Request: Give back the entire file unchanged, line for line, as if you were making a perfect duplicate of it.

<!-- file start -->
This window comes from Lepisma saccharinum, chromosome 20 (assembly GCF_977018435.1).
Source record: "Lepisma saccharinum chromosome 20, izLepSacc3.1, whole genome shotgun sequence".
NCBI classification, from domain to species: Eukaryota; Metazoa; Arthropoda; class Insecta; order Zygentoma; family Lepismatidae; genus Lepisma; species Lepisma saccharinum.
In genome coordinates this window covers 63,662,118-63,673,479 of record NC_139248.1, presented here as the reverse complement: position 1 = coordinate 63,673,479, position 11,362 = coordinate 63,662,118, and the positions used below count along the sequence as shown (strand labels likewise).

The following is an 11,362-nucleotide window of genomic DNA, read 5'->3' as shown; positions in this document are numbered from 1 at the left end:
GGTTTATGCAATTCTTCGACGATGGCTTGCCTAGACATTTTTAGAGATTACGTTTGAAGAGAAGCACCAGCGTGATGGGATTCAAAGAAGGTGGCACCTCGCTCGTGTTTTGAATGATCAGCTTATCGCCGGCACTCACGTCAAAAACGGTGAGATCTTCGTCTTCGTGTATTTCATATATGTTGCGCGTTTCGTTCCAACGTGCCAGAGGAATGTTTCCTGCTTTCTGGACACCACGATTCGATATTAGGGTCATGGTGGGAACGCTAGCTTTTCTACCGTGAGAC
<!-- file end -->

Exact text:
This window comes from Lepisma saccharinum, chromosome 20 (assembly GCF_977018435.1).
Source record: "Lepisma saccharinum chromosome 20, izLepSacc3.1, whole genome shotgun sequence".
NCBI classification, from domain to species: Eukaryota; Metazoa; Arthropoda; class Insecta; order Zygentoma; family Lepismatidae; genus Lepisma; species Lepisma saccharinum.
In genome coordinates this window covers 63,662,118-63,673,479 of record NC_139248.1, presented here as the reverse complement: position 1 = coordinate 63,673,479, position 11,362 = coordinate 63,662,118, and the positions used below count along the sequence as shown (strand labels likewise).

The following is an 11,362-nucleotide window of genomic DNA, read 5'->3' as shown; positions in this document are numbered from 1 at the left end:
GGTTTATGCAATTCTTCGACGATGGCTTGCCTAGACATTTTTAGAGATTACGTTTGAAGAGAAGCACCAGCGTGATGGGATTCAAAGAAGGTGGCACCTCGCTCGTGTTTTGAATGATCAGCTTATCGCCGGCACTCACGTCAAAAACGGTGAGATCTTCGTCTTCGTGTATTTCATATATGTTGCGCGTTTCGTTCCAACGTGCCAGAGGAATGTTTCCTGCTTTCTGGACACCACGATTCGATATTAGGGTCATGGTGGGAACGCTAGCTTTTCTACCGTGAGAC